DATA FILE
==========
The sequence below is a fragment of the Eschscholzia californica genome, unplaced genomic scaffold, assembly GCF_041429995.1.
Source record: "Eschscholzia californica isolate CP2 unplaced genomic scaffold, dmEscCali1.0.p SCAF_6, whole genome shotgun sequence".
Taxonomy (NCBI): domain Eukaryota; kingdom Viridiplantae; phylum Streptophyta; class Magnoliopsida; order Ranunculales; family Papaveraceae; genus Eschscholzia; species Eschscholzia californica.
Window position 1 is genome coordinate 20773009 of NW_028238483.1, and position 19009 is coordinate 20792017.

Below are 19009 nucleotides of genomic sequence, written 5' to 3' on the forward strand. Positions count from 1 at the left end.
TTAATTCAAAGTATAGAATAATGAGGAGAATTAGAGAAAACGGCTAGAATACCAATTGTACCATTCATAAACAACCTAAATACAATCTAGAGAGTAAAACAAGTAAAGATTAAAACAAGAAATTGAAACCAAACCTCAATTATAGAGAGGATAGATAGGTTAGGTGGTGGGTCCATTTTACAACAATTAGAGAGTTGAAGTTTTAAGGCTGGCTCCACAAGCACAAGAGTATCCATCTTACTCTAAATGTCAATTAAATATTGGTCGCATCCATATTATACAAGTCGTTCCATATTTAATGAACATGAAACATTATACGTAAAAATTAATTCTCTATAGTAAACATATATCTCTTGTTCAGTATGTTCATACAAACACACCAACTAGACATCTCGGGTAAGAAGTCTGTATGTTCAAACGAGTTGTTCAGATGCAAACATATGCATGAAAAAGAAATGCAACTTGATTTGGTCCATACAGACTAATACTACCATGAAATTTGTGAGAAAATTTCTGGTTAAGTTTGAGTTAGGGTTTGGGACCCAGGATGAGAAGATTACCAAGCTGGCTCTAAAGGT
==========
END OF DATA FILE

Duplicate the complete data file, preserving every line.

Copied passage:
The sequence below is a fragment of the Eschscholzia californica genome, unplaced genomic scaffold, assembly GCF_041429995.1.
Source record: "Eschscholzia californica isolate CP2 unplaced genomic scaffold, dmEscCali1.0.p SCAF_6, whole genome shotgun sequence".
Taxonomy (NCBI): domain Eukaryota; kingdom Viridiplantae; phylum Streptophyta; class Magnoliopsida; order Ranunculales; family Papaveraceae; genus Eschscholzia; species Eschscholzia californica.
Window position 1 is genome coordinate 20773009 of NW_028238483.1, and position 19009 is coordinate 20792017.

Below are 19009 nucleotides of genomic sequence, written 5' to 3' on the forward strand. Positions count from 1 at the left end.
TTAATTCAAAGTATAGAATAATGAGGAGAATTAGAGAAAACGGCTAGAATACCAATTGTACCATTCATAAACAACCTAAATACAATCTAGAGAGTAAAACAAGTAAAGATTAAAACAAGAAATTGAAACCAAACCTCAATTATAGAGAGGATAGATAGGTTAGGTGGTGGGTCCATTTTACAACAATTAGAGAGTTGAAGTTTTAAGGCTGGCTCCACAAGCACAAGAGTATCCATCTTACTCTAAATGTCAATTAAATATTGGTCGCATCCATATTATACAAGTCGTTCCATATTTAATGAACATGAAACATTATACGTAAAAATTAATTCTCTATAGTAAACATATATCTCTTGTTCAGTATGTTCATACAAACACACCAACTAGACATCTCGGGTAAGAAGTCTGTATGTTCAAACGAGTTGTTCAGATGCAAACATATGCATGAAAAAGAAATGCAACTTGATTTGGTCCATACAGACTAATACTACCATGAAATTTGTGAGAAAATTTCTGGTTAAGTTTGAGTTAGGGTTTGGGACCCAGGATGAGAAGATTACCAAGCTGGCTCTAAAGGT